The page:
6. lazy gardener

    lazy gardener Flock Master

    Nov 7, 2012
    I made a dedicated decision early on to keep feathered feet and shanks out of my breeding pool. I think the feathers would be a serious detriment in our winter weather. It's a bit milder this year, but the 2 previous winters were brutal with weeks on end that did not get UP to 0*F AT ALL! My experience with animal feet and cold says (based on dogs/cats) that those fluffy feet will catch and hold snow clumps, which will freeze to the fluff. I had a terrier who would come in after being outside with 2" snow balls attached to her legs and belly, and she had to chew snow balls out from between her toes. I can only imagine how that must have felt! No feathered feet for me, thanks! As far as broody hens go: Try Dominique. They're heritage birds, awesome personalities, small combs (less prone to frost bite), excellent foragers, beautiful feather pattern, when paired with the right rooster (many options there) will produce black sex links, and they are nice broodies. Oh, did I tell you that I like Dominiques?!
  7. eagrbeavr

    eagrbeavr Chillin' With My Peeps

    I really appreciate all the responses. And thanks for the tips for other breeds. Some I was aware of, and some not. LazyGardner, I had the same thought with the snow clumping, like on my dogs. that I can al least take care of in the tub, but the gals, I'm have concern for frostbite. Aart and others who mentioned the dirty nest, didnt think of that. I dont want to do the shavings thing. I only have mud in my run now because I followed some advise I read to throw my grass clippings in there. Every evidence of grass is gone now. I wish I kept the grass! I'm hoping I can kill two birds with one stone with pulling up some sod I dont want in one part of the yard, and transplanting it into the run. One idea I have going. so anyhow, thank you again, all, very much I had a hunch it was more maintenance I wanted to deal with. I cant even get myself to brush the dogs enough, and one of those is a havanese, if anyones familiar with their full coat.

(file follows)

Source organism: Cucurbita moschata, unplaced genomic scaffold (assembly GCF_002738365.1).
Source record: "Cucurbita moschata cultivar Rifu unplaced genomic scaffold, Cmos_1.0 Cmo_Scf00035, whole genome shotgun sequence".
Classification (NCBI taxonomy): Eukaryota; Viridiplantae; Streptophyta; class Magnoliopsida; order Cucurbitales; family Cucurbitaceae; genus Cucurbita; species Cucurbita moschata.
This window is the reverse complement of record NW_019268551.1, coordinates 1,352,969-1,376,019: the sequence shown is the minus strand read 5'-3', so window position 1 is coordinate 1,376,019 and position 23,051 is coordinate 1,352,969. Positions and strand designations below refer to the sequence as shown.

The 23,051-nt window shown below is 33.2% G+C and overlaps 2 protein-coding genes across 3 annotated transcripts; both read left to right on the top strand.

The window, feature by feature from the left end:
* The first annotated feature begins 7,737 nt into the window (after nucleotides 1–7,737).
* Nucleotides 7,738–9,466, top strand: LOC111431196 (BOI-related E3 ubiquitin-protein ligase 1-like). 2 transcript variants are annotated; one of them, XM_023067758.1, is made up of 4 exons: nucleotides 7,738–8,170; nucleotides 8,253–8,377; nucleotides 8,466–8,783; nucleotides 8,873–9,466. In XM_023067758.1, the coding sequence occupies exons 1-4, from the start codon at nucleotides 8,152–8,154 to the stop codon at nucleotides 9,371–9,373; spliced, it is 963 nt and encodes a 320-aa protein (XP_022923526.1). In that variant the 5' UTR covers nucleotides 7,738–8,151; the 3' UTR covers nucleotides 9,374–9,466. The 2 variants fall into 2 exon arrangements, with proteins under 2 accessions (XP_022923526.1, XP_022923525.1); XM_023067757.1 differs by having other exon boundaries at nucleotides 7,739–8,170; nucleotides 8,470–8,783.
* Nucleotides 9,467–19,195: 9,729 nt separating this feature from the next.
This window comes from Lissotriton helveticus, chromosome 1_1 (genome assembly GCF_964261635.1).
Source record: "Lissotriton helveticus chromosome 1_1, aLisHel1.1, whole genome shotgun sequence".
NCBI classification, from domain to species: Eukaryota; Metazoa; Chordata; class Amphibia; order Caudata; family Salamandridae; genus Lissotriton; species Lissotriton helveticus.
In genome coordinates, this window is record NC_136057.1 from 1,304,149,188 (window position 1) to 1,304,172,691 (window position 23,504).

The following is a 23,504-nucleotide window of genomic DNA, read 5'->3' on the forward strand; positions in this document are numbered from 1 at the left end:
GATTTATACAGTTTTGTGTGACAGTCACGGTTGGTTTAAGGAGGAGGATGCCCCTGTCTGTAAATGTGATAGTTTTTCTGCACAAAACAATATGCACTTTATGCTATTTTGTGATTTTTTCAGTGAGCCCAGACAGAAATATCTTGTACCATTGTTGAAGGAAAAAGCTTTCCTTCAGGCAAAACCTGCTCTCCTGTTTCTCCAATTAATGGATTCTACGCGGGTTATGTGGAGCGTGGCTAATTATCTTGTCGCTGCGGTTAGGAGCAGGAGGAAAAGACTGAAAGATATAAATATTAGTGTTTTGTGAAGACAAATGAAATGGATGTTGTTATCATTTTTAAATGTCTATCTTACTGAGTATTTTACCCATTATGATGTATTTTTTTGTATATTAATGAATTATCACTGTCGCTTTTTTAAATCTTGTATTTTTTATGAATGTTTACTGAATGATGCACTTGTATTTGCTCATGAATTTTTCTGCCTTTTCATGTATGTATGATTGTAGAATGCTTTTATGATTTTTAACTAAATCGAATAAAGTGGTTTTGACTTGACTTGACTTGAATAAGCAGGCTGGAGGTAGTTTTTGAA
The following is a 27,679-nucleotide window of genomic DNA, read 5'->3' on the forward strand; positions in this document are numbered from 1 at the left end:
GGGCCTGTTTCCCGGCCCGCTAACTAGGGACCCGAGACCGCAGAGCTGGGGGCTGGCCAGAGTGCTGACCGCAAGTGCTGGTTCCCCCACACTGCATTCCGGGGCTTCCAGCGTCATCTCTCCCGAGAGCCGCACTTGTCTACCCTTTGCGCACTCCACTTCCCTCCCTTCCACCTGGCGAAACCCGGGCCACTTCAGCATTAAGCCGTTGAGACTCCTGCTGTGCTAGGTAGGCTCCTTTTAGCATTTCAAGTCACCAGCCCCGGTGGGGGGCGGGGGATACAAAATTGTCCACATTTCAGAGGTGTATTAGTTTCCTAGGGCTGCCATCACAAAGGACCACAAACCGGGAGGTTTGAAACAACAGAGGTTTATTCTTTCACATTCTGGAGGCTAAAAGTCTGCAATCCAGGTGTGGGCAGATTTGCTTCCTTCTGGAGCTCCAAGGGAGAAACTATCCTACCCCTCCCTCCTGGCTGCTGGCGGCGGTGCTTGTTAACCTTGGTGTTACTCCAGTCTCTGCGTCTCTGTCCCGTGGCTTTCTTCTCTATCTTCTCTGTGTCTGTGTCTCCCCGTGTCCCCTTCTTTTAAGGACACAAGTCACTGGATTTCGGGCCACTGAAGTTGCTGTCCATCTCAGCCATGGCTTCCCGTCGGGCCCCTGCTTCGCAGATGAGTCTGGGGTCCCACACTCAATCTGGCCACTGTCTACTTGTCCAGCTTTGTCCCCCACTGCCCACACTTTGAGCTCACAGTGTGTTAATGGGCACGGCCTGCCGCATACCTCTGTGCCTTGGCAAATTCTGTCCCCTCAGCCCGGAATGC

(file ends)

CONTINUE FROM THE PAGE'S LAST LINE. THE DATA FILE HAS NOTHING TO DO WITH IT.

8. oldhenlikesdogs

    oldhenlikesdogs Shazam Premium Member

    Jul 16, 2015
    central Wisconsin
    I keep bantam cochins, they won't walk on snow, mine don't like mud, I don't have any problems with mine and I adore them. We get nasty cold here, was -38 wind chills yesterday, my bantam stay inside their coop on colder days and are fine with it. I don't heat them and I have some frizzles too. I think a wet climate is more a problem.
  9. aart

    aart Chicken Juggler! Premium Member

    Nov 27, 2012
    SW Michigan
    My Coop
    Yeah, they'll like that!

    and have it turned to dirt and roots within hours.

    Go with a mix of mostly dry organic matter....various sizes, shapes, materials.
    Adding a bit at time so you don't end up with a mucky mess, but aim deep might need boards at run wall bottoms to hold it in.
    It will help break down the poops, absorb water, and [email protected] near eliminate odors.....
    .......and provide habitat for organisms to continue the ingestion of poops, the larger of which the chooks will enjoy digging for and eating.

    This is an excellent example of what I mean, this shows it in a coop, but works just as well in a run:
    Here's a great description of contents and how to manage organic 'bedding' in a run or coop...and there's a great video of what it looks like.
  10. eagrbeavr

    eagrbeavr Chillin' With My Peeps

    Thanks, I'll check that link out. I thought about how theyd tear it up. I plan on putting some wire fencing or old bird netting down to anchor it and letting the grass grow over it. I'll figure something out. Also I dont want a litter in there so I can snow blow. Thanks for the suggestion :)